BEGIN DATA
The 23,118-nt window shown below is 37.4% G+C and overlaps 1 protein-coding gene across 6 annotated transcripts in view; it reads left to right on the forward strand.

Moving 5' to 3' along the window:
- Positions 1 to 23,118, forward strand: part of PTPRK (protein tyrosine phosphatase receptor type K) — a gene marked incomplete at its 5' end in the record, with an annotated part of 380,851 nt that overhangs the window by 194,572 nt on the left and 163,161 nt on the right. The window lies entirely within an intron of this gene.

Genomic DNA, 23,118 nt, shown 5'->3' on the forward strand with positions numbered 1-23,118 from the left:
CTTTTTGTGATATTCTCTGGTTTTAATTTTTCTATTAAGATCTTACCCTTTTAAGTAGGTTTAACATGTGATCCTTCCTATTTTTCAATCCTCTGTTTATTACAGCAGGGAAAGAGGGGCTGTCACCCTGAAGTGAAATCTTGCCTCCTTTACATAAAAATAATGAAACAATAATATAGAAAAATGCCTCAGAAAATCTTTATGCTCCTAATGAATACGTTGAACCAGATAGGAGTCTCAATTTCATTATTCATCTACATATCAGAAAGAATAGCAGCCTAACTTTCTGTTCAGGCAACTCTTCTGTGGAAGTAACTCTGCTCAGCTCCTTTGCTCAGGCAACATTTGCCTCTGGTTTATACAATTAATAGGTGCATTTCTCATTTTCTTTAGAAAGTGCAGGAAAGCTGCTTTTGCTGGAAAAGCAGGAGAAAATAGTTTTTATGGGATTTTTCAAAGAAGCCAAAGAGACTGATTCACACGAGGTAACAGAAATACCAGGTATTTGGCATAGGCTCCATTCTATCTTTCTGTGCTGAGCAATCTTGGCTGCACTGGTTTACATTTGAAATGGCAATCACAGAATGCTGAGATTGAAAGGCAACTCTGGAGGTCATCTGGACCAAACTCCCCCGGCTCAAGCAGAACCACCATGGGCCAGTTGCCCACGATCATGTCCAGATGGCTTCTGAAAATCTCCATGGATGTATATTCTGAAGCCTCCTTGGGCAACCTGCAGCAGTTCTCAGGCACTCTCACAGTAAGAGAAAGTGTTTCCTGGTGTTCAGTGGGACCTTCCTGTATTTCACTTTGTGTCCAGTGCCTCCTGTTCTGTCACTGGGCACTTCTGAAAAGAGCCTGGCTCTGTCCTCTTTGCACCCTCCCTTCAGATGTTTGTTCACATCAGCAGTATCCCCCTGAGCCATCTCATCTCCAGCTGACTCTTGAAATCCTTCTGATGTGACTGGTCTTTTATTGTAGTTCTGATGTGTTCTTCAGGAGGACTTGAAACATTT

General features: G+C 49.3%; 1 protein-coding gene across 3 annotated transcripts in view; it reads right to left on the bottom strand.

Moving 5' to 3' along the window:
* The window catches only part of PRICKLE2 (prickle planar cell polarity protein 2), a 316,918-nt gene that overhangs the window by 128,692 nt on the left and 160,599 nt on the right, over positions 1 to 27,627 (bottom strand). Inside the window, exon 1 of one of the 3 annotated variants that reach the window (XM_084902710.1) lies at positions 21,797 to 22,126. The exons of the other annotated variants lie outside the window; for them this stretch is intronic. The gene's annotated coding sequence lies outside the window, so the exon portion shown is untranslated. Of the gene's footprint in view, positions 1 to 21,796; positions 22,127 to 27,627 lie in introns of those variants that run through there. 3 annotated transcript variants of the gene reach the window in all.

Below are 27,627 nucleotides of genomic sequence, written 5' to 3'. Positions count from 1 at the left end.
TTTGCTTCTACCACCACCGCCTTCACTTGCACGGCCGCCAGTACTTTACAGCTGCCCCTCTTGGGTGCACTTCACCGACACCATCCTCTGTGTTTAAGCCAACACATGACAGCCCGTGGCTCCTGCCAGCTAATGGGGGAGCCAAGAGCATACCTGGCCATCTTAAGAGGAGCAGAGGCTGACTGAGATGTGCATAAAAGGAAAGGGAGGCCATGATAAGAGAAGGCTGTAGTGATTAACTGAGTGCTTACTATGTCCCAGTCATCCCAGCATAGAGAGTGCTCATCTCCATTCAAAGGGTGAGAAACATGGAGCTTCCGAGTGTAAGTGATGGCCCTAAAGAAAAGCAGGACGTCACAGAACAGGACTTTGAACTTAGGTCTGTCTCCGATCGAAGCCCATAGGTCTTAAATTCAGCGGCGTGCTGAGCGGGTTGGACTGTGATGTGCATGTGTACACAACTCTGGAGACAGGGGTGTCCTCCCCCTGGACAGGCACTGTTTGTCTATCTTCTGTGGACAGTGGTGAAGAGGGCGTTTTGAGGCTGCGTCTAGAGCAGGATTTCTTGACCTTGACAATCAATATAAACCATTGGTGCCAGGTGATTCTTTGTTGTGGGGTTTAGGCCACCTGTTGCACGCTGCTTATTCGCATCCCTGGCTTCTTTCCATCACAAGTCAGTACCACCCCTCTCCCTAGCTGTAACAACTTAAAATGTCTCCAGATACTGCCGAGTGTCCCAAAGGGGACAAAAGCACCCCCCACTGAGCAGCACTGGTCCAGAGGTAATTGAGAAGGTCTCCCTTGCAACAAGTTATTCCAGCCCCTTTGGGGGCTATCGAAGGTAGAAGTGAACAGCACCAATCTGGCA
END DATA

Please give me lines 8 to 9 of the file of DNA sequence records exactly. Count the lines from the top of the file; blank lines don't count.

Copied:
* The window catches only part of PRICKLE2 (prickle planar cell polarity protein 2), a 316,918-nt gene that overhangs the window by 128,692 nt on the left and 160,599 nt on the right, over positions 1 to 27,627 (bottom strand). Inside the window, exon 1 of one of the 3 annotated variants that reach the window (XM_084902710.1) lies at positions 21,797 to 22,126. The exons of the other annotated variants lie outside the window; for them this stretch is intronic. The gene's annotated coding sequence lies outside the window, so the exon portion shown is untranslated. Of the gene's footprint in view, positions 1 to 21,796; positions 22,127 to 27,627 lie in introns of those variants that run through there. 3 annotated transcript variants of the gene reach the window in all.

Below are 27,627 nucleotides of genomic sequence, written 5' to 3'. Positions count from 1 at the left end.